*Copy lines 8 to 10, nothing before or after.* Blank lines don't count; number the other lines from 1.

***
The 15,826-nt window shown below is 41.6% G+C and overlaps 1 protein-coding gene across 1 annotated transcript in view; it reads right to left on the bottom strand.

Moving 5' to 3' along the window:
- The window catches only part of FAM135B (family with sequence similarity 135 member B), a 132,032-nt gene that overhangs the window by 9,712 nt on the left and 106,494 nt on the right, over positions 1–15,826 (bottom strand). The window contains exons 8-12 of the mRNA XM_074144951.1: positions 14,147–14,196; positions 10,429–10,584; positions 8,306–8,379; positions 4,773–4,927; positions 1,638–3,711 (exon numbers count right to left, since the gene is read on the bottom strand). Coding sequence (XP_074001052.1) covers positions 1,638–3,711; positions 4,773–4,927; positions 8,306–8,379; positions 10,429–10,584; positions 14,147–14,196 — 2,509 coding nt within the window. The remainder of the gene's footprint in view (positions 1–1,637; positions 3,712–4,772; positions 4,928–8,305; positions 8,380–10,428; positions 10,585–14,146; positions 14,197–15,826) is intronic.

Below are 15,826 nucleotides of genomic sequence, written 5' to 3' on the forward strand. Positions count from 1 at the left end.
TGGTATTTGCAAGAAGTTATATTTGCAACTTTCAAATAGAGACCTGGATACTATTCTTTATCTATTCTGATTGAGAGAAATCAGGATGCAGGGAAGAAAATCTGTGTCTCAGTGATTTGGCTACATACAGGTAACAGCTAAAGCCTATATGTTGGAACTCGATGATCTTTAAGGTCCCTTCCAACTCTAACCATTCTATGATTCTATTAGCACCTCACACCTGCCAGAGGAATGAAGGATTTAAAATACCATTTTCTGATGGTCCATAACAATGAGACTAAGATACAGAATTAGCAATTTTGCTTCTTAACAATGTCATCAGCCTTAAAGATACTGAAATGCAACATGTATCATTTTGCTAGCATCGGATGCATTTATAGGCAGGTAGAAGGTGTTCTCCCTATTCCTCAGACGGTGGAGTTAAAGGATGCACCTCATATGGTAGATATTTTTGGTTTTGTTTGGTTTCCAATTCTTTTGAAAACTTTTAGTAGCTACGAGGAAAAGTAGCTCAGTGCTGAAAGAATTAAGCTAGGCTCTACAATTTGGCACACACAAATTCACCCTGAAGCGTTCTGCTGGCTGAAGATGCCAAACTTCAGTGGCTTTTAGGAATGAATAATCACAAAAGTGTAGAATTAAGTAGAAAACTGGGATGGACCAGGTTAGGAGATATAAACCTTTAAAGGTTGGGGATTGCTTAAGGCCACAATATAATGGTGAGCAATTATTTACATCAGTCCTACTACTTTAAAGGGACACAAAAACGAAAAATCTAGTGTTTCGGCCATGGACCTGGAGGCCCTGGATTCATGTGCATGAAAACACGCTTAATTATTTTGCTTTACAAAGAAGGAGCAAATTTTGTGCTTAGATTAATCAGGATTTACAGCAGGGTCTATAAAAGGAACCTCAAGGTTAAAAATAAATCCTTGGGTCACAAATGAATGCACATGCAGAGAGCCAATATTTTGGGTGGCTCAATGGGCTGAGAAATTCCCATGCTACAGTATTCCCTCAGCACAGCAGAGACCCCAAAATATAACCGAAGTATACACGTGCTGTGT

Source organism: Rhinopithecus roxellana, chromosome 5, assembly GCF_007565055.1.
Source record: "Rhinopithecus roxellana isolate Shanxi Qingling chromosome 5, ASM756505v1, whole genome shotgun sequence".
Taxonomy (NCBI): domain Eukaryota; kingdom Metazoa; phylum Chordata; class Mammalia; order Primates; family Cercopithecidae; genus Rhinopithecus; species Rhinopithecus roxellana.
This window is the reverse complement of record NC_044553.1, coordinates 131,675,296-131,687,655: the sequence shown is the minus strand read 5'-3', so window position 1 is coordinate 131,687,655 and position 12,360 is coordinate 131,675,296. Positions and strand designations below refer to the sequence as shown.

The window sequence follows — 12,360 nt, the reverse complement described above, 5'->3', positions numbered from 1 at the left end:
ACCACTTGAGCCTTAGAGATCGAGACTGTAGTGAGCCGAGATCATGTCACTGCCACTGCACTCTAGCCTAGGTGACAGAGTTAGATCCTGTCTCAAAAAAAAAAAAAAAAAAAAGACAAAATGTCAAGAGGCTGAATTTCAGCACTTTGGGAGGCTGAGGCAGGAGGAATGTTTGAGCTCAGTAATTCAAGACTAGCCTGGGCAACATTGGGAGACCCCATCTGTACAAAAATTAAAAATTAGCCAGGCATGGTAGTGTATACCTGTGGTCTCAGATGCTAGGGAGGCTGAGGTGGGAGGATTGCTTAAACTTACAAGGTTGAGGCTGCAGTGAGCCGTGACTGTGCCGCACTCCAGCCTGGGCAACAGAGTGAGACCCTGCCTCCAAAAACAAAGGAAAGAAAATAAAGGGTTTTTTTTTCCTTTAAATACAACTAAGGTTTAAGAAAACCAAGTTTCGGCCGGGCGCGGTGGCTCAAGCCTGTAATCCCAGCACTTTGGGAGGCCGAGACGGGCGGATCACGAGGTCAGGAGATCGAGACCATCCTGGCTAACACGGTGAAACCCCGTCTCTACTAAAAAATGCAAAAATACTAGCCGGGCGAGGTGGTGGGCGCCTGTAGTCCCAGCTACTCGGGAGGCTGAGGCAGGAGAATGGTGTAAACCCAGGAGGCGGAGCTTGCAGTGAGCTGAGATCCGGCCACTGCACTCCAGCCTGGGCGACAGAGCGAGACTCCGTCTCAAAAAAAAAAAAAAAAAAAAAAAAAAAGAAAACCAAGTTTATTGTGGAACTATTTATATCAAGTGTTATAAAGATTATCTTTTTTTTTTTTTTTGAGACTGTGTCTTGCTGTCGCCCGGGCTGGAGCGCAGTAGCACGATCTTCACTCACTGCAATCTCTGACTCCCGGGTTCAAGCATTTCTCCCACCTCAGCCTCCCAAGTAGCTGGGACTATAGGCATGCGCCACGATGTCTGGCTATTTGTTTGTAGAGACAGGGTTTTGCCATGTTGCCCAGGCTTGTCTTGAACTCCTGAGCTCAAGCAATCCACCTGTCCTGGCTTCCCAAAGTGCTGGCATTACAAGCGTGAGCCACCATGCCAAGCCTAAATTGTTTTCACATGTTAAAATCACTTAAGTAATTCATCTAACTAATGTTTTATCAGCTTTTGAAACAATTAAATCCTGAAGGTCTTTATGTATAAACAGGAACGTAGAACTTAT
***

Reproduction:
Taxonomy (NCBI): domain Eukaryota; kingdom Metazoa; phylum Chordata; class Mammalia; order Primates; family Cercopithecidae; genus Rhinopithecus; species Rhinopithecus roxellana.
This window is the reverse complement of record NC_044553.1, coordinates 131,675,296-131,687,655: the sequence shown is the minus strand read 5'-3', so window position 1 is coordinate 131,687,655 and position 12,360 is coordinate 131,675,296. Positions and strand designations below refer to the sequence as shown.

The window sequence follows — 12,360 nt, the reverse complement described above, 5'->3', positions numbered from 1 at the left end: